So far we have looked at the first three of ten commandments to help us use social media in a gracious, kind, loving, and thus Christian manner.
1> Put God first in all you say and post.
2> Love others as you want to be loved.
3> Use social media to facilitate, not replace, real relationships.
4> USE SOCIAL MEDIA INSTEAD OF BEING CONTROLLED BY IT AS AN IDOL
As followers of Jesus, we need to make sure a good thing never becomes a supreme thing. Unquestionably, leveraging technology to share about Jesus and connect with people is a good thing. But if left unchecked, using technology can become obsessive and idolatrous.
We all know people who are obsessed with how many followers they have, how many have started following them, and who has unfollowed them. Most of us have found ourselves hitting refresh a few too many times in the hope of finding new Likes and comments. Some people get lost in a world of creeping on others, constantly obsessing over what they post or say, sometimes with people they don’t even know! Some can’t control the urge to look at just one more thing on Pinterest, knowing that one final click (which is never just one) might hold that special something that will finally make their life complete. Still others play just one more game, hoping this time they’ll finally break their high score or reach a new level.
It’s hard to see it in the moment, but when we stand back, we realize that we might as well have bowed down before some giant smart phone in the sky. The Bible couldn’t be clearer about idolatry. In addition to the commandment to “have no other gods before Me” (Exodus 20:3), we’re also told: “Dear children, keep yourself from idols” (1 John 5:21). The moment you realize you’re starting to put something above God, tear that idol down. As soon as you realize that you don’t have control, that you click and click again without knowing how to stop, acknowledge the problem. Don’t rationalize it. Don’t explain it away. And don’t put off dealing with it.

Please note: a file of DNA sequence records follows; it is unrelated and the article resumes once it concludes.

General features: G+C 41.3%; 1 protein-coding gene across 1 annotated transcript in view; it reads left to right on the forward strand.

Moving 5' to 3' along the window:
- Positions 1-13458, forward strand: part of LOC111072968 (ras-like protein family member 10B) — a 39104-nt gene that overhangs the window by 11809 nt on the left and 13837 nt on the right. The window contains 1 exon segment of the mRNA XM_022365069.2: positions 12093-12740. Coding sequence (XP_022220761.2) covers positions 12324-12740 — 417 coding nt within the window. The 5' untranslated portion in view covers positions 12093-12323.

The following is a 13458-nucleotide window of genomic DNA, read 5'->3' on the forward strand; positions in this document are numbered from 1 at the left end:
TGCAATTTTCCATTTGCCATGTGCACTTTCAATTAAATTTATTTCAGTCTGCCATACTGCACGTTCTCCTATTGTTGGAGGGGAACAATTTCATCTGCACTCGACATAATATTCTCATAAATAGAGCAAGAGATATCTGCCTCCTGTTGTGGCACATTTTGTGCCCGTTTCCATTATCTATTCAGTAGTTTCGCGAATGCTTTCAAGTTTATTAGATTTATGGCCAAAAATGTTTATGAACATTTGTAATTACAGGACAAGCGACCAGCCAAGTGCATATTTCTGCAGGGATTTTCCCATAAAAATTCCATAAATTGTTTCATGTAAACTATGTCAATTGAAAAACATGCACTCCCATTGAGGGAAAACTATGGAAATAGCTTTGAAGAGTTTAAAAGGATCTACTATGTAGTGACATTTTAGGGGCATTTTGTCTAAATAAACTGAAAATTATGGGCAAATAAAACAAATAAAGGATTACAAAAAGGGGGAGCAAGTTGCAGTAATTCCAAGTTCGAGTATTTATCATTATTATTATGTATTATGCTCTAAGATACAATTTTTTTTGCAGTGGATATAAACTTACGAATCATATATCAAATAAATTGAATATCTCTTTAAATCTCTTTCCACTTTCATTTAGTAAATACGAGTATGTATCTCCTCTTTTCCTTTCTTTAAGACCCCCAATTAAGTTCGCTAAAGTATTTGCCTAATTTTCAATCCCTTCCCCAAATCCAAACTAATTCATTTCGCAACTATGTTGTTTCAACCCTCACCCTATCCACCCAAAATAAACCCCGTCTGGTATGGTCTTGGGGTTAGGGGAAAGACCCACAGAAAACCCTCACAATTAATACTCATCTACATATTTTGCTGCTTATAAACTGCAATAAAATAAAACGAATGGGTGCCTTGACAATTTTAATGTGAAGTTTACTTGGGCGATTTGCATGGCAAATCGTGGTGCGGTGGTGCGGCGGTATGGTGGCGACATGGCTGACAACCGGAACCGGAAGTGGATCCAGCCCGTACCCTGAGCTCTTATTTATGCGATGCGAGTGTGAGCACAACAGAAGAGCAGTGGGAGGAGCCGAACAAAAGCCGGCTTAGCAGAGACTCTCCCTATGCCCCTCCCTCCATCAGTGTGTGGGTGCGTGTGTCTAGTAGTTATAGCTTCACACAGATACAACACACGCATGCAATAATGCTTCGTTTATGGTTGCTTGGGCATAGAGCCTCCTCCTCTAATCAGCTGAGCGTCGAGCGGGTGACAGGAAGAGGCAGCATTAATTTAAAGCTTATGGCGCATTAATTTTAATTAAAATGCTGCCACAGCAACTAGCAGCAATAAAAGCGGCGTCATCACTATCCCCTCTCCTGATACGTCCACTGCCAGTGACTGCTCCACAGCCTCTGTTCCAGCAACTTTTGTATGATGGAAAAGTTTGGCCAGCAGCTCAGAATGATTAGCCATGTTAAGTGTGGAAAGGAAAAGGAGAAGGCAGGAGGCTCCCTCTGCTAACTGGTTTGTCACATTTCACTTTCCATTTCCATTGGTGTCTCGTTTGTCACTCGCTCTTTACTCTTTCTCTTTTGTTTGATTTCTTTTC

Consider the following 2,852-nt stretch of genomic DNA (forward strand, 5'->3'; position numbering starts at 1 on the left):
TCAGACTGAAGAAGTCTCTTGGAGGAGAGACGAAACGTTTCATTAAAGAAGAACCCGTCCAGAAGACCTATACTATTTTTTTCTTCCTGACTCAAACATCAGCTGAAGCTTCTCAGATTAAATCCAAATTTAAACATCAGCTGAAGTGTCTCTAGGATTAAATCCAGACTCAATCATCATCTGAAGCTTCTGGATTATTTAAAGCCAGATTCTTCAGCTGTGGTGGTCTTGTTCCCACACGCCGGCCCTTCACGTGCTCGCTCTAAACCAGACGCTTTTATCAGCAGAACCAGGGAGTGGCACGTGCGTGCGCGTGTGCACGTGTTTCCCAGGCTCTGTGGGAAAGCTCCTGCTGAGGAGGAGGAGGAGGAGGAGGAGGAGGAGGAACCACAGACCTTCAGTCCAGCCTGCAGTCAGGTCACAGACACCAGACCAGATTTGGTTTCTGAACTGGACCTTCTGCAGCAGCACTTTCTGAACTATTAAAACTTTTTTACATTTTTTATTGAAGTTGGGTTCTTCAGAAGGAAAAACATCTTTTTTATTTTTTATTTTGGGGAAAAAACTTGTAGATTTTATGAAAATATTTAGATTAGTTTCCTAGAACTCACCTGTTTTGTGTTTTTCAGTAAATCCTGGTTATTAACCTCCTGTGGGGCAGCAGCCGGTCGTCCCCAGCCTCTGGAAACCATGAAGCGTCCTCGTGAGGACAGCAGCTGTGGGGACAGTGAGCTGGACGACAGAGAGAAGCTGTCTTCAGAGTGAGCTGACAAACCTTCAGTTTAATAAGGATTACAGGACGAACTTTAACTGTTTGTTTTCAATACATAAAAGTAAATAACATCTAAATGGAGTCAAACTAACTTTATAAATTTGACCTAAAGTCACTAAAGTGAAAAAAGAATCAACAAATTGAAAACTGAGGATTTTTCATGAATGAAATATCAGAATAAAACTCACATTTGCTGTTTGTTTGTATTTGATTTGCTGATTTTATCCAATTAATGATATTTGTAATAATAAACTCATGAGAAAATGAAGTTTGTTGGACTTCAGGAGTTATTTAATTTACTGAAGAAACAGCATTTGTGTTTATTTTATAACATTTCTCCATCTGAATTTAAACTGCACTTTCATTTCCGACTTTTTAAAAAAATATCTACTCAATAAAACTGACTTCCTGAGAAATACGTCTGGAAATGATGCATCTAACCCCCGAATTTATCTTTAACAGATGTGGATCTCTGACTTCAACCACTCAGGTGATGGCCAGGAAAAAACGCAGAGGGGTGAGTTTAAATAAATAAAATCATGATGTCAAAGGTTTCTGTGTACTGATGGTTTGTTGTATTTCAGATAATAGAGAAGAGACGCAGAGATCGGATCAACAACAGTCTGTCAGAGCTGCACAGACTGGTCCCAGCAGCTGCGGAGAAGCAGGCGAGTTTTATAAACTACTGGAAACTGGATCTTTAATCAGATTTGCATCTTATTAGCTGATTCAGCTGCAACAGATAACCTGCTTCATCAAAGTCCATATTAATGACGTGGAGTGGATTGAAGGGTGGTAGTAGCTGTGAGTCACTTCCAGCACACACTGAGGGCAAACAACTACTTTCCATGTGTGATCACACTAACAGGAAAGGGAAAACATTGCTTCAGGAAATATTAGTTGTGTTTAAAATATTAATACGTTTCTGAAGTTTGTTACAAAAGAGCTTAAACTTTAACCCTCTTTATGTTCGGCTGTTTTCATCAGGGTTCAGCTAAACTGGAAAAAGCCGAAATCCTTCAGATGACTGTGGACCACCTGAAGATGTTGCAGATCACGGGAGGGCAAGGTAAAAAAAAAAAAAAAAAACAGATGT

Just tell the truth.
You are addicted.
And it is idolatry.
Once you acknowledge your problem before God, you can ask for His forgiveness and His help. God always hears the prayer of the repentant heart. Not only will He forgive you, but He will also give you the strength to put away the things that keep you from Him.
Use social media. Enjoy it. But don’t let it overtake you. If you see an iDol in your life, smash it!
5> TURN YOUR VIRTUAL OTHER CHEEK TO POSTS THAT OFFEND YOU
Follow enough people, and it won’t take long: someone will say or show something inappropriate or offensive. If you’re like most people, you find it easy to get up in arms and take offense. As Christians, though, we can rise above the temptation to get down in the dirt. Solomon says, “A person’s wisdom yields patience; it is to one’s glory to overlook an offense” (Proverbs 19:11, emphasis added).
In our culture, many people are quick to judge, quick to call a foul, and quick to be offended. But even though they may be quick to get upset, they’re slow to show grace by overlooking offences. God’s Word teaches us to be different from the world. It’s to our glory to overlook an offense.
To be clear, overlooking an offense isn’t the same as pretending it didn’t happen or encouraging injustice. No, to overlook something is a decision to let it go. It’s a form of forgiveness. The Hebrew word translated overlook also means “to pass over.” You can look at what can hurt you and spiritually soar right on by it.
If people say something harsh or sharp, instead of puffing up and striking back, allow God’s Spirit to help you give them the benefit of the doubt. Chances are their bad mood isn’t about you, and their critical spirit probably isn’t against you as much as it’s a reflection of something they’re dealing with, That someone is constantly angry or harsh is often a sign they’re hurting. Why? Because hurting people hurt people,. Rather than taking an offense, you should take them to prayer and ask God to help them.
If a post starts to grieve your heart or make you unrighteously angry, remember that you don’t have to follow the poster. You can to some degree control what you see and read. No matter what, remember that just as Jesus taught us to turn the other cheek when someone strikes us, so we can turn a virtual other cheek to posts that offend us. Life is too short to allow someone else’s bad attitude pollute our heart and relationships.